Published in the Episcopal New Yorker (Summer 2012), with illustration, page10

How I Became an Episcopalian

– by the Rev. Rhonda J. Rubinson

How did I become an Episcopalian?  How did I find myself before Bishop Paul Moore at the Easter Vigil in 1987, bowing my head over the font receiving the sacramental water of baptism at the Cathedral of St. John the Divine?

I have a two-word answer:  The Fish.

Allow me to explain.

Those of you who visited St. John the Divine in the mid-1980’s might remember a large light sculpture in the shape of a fish hanging in the nave.  It was made of fiber optic tubes covered in bubble plastic, and these dozens of tubes all rotated and changed color as they swung a bit overhead, kind of making the fish look like it was swimming or perhaps trying on some bright display colors, in the manner of a cuttlefish.  By the time I first encountered it, the motors that rotated the tubes were creaking and squeaking, and they kept creaking and squeaking for the remaining months of the installation, probably because no one could get high enough to put some oil in them without serious scaffolding.  I had forgotten the name of the sculptor, but just found it online – Jonathan Borofsky – and the given name of his creation was Fish With Ruby Eye.

At that time, I was in the midst of a career as a theatrical lighting designer.  I worked with strange art all the time, some of it beautiful and resonant, some of it mawkish, some of it not very aesthetically pleasing; this was my daily milieu.  When I walked into the Cathedral of St. John the Divine for the very first time following an odd impulse (of then-indeterminate origin) to pray, I first heard The Fish creaking overhead, then looked up and was astonished to see it.  The contrast between the large, campy, exuberant, noisy sculpture and the enormous gray nave of the Cathedral was mind-blowing, and one of the weirdest things I had ever seen.  Wow, I thought.  Strange art. I know strange art.  Maybe this is my home.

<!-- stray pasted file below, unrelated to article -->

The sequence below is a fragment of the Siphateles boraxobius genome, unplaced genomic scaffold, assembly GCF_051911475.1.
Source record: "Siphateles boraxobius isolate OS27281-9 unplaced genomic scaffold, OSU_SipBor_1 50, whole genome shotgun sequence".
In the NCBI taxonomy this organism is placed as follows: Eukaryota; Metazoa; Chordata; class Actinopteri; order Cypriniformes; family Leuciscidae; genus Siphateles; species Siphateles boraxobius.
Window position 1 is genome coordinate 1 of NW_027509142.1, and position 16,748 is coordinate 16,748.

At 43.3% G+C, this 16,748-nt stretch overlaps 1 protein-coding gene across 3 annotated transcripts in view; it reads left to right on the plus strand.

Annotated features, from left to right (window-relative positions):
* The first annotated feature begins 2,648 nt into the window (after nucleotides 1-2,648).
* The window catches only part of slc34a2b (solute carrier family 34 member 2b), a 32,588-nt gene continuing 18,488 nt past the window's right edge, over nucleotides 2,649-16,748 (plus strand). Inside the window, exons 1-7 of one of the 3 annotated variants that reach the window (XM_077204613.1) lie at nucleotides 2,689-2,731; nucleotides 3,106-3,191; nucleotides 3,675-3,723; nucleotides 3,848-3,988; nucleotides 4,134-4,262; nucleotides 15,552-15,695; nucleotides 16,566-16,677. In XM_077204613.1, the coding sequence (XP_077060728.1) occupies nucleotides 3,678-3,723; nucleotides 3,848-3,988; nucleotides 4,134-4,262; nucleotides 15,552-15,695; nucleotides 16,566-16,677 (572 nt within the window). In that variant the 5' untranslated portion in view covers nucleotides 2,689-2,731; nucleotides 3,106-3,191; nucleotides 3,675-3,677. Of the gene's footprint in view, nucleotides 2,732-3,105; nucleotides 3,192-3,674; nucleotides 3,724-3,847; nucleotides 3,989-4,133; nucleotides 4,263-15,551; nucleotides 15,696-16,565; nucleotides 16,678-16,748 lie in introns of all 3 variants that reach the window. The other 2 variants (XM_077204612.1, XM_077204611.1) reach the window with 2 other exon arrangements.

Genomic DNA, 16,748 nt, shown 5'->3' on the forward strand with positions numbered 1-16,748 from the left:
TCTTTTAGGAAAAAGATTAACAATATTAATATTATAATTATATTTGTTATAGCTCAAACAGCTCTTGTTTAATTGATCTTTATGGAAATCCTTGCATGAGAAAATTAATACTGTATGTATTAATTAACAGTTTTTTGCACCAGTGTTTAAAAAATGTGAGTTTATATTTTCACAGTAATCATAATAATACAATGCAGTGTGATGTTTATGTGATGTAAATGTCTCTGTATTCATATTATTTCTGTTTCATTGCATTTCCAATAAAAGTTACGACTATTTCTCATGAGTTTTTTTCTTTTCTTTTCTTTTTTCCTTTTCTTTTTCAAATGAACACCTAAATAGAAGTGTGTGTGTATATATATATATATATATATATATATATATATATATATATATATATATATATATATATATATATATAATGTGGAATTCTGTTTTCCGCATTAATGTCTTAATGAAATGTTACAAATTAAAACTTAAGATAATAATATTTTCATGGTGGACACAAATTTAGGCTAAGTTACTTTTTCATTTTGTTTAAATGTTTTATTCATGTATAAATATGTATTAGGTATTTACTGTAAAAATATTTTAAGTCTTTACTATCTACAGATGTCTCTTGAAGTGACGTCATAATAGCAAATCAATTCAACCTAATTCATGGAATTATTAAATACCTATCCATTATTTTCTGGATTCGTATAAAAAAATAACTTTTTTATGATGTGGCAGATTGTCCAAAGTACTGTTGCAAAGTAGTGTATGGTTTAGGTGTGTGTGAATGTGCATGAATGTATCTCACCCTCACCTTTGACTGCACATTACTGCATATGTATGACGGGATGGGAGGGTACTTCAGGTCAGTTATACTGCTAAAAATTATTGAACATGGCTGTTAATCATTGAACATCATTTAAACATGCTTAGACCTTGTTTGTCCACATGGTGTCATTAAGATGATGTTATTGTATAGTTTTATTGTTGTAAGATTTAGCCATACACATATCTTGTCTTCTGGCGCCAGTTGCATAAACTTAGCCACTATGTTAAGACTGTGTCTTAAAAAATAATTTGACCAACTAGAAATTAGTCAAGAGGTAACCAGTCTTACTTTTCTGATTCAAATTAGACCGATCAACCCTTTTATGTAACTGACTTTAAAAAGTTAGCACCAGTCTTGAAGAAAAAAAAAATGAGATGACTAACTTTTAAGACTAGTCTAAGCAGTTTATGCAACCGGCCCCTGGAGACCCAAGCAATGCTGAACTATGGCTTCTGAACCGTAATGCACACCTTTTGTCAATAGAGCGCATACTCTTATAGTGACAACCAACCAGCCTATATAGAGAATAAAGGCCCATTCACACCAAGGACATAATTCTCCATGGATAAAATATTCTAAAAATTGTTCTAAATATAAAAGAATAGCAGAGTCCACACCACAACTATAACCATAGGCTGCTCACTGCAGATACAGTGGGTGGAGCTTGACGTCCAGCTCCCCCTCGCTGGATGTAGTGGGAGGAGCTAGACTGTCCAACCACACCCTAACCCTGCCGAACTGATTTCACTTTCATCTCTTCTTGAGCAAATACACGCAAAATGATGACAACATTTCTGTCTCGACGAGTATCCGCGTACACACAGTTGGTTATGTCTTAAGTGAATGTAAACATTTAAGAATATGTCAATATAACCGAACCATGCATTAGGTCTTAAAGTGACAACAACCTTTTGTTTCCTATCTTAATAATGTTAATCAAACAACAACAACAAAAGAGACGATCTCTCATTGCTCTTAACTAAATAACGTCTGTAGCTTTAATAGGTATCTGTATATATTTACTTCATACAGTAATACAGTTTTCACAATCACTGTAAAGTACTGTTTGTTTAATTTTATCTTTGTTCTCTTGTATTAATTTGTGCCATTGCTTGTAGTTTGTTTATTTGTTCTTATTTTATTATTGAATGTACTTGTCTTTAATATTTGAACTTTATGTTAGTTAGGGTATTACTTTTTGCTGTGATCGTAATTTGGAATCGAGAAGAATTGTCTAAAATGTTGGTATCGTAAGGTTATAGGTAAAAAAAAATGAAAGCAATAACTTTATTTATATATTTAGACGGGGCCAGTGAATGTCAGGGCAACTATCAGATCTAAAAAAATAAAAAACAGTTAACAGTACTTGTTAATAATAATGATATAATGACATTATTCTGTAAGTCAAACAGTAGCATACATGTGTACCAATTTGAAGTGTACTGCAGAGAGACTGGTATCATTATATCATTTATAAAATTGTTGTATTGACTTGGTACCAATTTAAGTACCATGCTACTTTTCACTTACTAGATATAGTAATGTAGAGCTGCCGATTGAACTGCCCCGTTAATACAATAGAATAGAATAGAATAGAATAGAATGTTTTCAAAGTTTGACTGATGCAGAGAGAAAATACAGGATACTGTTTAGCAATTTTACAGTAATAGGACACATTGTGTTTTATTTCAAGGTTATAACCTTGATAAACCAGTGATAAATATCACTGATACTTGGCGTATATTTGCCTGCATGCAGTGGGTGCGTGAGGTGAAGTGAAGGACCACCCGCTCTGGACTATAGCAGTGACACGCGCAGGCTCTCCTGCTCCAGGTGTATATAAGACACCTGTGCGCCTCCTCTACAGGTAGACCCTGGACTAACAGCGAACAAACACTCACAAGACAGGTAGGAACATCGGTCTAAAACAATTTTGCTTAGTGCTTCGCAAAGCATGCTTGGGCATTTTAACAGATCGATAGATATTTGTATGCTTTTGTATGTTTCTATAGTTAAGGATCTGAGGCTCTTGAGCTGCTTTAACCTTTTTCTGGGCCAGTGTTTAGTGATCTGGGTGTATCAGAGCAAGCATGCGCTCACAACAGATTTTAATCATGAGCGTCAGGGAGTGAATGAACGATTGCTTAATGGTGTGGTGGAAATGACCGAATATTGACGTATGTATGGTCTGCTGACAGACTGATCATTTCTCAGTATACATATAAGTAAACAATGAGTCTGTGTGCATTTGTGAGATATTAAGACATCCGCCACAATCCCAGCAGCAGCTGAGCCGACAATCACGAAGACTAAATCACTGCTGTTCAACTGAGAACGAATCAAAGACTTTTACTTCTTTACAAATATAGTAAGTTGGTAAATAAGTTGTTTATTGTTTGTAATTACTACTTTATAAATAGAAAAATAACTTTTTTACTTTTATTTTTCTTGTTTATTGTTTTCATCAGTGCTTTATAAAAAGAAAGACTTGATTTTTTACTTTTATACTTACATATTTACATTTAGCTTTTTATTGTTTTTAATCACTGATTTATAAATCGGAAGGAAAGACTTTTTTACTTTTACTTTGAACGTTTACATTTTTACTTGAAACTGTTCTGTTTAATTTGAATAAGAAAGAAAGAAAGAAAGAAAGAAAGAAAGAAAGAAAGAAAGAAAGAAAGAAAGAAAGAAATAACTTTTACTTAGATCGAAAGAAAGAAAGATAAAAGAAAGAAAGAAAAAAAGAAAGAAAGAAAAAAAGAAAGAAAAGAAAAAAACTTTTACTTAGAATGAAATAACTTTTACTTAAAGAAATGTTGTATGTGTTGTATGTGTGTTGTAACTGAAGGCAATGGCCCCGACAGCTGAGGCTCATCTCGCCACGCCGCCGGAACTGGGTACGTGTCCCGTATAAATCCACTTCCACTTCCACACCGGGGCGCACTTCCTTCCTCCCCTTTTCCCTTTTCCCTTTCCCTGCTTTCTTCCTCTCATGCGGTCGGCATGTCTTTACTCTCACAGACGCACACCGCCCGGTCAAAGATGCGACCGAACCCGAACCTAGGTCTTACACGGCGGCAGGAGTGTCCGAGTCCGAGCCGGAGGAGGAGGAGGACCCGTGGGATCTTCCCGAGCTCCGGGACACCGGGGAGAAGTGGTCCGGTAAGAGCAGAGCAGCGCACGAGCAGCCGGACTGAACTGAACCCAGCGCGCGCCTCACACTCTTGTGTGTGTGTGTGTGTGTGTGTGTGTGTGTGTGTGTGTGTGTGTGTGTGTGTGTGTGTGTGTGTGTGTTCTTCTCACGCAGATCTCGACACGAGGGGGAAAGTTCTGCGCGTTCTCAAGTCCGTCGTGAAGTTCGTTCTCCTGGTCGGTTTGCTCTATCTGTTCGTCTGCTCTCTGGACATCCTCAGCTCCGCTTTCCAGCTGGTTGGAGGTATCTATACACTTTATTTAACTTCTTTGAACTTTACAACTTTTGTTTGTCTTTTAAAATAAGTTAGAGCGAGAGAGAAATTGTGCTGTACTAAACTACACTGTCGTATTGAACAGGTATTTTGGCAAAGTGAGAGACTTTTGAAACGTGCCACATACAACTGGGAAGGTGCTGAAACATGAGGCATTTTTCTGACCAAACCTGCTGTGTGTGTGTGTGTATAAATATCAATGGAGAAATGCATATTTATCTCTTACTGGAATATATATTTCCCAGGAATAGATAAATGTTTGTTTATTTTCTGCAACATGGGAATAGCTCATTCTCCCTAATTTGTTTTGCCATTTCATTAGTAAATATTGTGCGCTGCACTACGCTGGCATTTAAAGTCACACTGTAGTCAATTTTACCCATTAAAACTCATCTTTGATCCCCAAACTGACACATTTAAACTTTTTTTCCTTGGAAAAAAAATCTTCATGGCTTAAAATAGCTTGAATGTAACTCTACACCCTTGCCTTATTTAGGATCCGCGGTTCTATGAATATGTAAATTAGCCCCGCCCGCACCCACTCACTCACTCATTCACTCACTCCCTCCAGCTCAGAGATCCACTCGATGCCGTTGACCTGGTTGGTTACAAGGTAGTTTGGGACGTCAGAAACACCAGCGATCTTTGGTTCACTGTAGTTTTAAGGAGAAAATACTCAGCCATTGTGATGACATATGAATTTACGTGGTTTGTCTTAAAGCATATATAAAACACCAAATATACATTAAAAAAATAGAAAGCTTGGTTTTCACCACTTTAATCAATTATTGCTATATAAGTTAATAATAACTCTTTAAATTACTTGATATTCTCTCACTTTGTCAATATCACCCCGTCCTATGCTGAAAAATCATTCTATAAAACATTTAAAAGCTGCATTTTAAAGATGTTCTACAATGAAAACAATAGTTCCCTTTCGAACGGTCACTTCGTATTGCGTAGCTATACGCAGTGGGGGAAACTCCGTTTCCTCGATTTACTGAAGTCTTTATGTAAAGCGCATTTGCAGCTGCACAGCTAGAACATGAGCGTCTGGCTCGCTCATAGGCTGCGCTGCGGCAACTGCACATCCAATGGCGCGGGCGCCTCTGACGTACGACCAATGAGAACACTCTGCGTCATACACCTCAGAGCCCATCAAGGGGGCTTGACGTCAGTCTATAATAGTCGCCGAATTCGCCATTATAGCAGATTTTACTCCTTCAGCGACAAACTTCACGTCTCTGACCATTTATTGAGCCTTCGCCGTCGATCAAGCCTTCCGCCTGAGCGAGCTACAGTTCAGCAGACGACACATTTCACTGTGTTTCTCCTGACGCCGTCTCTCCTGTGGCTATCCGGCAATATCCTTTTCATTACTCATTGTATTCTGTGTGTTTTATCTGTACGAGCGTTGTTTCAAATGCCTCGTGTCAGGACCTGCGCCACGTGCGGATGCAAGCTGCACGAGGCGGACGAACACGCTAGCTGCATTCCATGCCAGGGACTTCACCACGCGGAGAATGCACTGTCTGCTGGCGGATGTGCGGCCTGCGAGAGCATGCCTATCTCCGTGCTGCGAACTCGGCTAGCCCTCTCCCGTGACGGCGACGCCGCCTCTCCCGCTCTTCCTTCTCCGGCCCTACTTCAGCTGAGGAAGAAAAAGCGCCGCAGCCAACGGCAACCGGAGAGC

God took care of the rest.  As a conservative Jew, I didn’t know much about the differences between Christian denominations.  To tell the truth, after attending a few Sunday services I had assumed that the Cathedral was Roman Catholic, since the incense and the vestments and the processions reminded me of what I had seen on television from the Vatican.  I thought maybe a smaller Catholic Church would be better, and called one by my home to inquire about baptism.  A priest kept trying to reach me to set up instruction times and a baptism date, but I never called him back.  Instead, one day I walked straight up to Canon West after a Cathedral chapel service and said “Father, I want to be baptized.”  It was only after I began baptismal instruction that I found out that St. John the Divine was an Episcopal cathedral. The history of my faith journey as an Episcopalian is still being written, and it all started with The Fish.